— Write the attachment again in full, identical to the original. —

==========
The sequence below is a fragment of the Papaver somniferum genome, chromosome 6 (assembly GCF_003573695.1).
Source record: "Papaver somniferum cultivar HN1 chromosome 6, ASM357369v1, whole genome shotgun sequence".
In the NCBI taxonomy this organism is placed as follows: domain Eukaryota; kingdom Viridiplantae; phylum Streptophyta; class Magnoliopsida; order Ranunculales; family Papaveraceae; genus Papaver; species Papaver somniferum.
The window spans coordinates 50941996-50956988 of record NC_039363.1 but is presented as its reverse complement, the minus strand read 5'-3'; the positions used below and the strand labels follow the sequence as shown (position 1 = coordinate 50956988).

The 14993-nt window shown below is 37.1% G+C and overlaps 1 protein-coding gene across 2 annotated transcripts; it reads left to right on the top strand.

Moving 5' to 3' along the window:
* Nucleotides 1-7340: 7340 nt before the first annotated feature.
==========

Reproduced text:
The sequence below is a fragment of the Papaver somniferum genome, chromosome 6 (assembly GCF_003573695.1).
Source record: "Papaver somniferum cultivar HN1 chromosome 6, ASM357369v1, whole genome shotgun sequence".
In the NCBI taxonomy this organism is placed as follows: domain Eukaryota; kingdom Viridiplantae; phylum Streptophyta; class Magnoliopsida; order Ranunculales; family Papaveraceae; genus Papaver; species Papaver somniferum.
The window spans coordinates 50941996-50956988 of record NC_039363.1 but is presented as its reverse complement, the minus strand read 5'-3'; the positions used below and the strand labels follow the sequence as shown (position 1 = coordinate 50956988).

The 14993-nt window shown below is 37.1% G+C and overlaps 1 protein-coding gene across 2 annotated transcripts; it reads left to right on the top strand.

Moving 5' to 3' along the window:
* Nucleotides 1-7340: 7340 nt before the first annotated feature.